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Court: Employment Appeal Tribunal

Discipline and equality policies did not breach freedom of religion rights

Trayhorn v Secretary of State for Justice (Appeal No. UKEAT/0304/16/RN)

The tribunal held that there had been no direct or indirect religious discrimination where the claimant, a Pentecostal Christian, was required to attend a disciplinary hearing as a result of the claimant quoting passages from the Bible which condemned homosexuality at a prison service. It was concluded that the previous tribunal had not erred in their decision that the respondent’s discipline and equality policies had not put the claimant or those of a Christian faith or Pentecostal denomination, at a disadvantage singly or as a group.

Primary time limit appeal allowed

Odukoya v Hopkins & Ors (UKEAT/0251/16/DA)

The appellant appealed on the basis that the Employment Tribunal erred in law in relation to the primary time limit against Mr Hopkins, and in deciding that it would not be just and equitable to consider the claims against both Mr Hopkins and Redsnapper Recruitment Ltd. The Tribunal allowed the first appeal, but dismissed the second.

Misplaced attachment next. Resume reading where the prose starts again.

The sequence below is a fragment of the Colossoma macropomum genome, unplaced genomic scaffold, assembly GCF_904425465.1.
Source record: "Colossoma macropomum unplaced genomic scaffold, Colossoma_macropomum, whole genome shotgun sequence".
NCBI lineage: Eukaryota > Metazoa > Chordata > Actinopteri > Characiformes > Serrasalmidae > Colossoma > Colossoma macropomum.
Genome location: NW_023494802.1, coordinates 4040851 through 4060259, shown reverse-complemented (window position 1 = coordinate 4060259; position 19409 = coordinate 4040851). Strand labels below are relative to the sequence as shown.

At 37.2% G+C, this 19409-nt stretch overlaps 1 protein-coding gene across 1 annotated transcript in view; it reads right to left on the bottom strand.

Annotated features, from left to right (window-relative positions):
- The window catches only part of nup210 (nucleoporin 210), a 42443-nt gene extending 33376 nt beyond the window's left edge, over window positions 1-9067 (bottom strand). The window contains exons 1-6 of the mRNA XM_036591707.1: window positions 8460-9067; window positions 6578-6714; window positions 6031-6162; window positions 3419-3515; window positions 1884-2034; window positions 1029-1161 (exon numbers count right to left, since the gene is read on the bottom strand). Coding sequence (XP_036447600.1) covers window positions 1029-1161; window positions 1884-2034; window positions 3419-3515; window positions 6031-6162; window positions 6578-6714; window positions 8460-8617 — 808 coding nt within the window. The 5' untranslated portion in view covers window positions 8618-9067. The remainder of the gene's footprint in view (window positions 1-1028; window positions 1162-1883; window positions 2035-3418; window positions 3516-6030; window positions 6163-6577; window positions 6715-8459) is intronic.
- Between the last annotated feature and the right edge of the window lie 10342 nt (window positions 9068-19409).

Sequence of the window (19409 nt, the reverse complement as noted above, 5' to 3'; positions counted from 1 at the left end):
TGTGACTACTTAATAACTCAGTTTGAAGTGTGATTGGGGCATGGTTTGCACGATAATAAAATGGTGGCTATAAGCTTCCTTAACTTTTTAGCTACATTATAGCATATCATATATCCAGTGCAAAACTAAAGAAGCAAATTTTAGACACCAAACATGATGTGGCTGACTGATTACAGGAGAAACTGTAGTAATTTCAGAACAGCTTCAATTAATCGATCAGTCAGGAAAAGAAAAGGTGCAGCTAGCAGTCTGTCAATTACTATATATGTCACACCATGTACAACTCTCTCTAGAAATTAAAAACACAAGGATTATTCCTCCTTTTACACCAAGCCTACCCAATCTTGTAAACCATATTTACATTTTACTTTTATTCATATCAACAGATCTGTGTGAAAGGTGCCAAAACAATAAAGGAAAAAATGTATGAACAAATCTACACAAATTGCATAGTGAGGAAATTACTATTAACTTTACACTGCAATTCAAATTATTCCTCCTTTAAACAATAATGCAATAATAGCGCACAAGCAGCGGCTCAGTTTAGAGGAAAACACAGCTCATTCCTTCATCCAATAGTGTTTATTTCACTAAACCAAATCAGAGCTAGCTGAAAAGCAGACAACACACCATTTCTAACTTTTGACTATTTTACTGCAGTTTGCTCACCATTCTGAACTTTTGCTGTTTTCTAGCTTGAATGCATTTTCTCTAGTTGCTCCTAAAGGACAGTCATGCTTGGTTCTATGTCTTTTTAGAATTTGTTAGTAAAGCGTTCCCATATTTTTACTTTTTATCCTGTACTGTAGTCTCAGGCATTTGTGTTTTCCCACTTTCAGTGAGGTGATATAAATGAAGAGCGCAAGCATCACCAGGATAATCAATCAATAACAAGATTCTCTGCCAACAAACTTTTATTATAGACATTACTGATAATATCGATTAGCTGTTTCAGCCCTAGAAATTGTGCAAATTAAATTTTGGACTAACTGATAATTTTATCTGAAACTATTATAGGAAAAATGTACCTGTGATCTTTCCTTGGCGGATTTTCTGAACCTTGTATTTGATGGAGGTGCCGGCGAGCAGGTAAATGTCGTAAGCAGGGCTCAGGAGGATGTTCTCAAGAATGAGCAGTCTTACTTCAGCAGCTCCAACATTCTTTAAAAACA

Church of England Priest brings direct discrimination claim

Reverend Canon J C Pemberton v Reverend Richard Inwood UKEAT/0072/16/BA

The claimant was a CoE Priest who had his permission to officiate revoked, and was refused an Extra Parochial Ministry License when he married his husband. The claimant brought proceedings complaining of unlawful direct discrimination because of sexual orientation and/or marital status and of unlawful harassment related to sexual orientation under the Equality Act, s […]

EAT allows appeal against unfair dismissal decision

Eiger Securities LLP v Korshunova UKEAT/0149/16/DM

The respondent appealed the decision that the claimant’s dismissal was unfair under the Employment Rights Act 1996. The employment tribunal previously held that as she had made a protected disclosure and that she had been subject to detriment due to this, the dismissal was unfair. Paul Nicholls QC was involved in this case.

Overwhelmingly strong GB connection entitles UK appointed British Council employee to Civil Service Pension

Jeffery v The British Council UKEAT/0036/16/JOJ

An employee who worked abroad for a British company, under a contract of employment governed by English law (which required a notional deduction for UK tax), and was eligible to a Civil Service Pension was able to show an overwhelmingly strong connection with Great Britain and thus entitled to bring claims under the Employment Rights Act 1996 and the Equality Act 2010.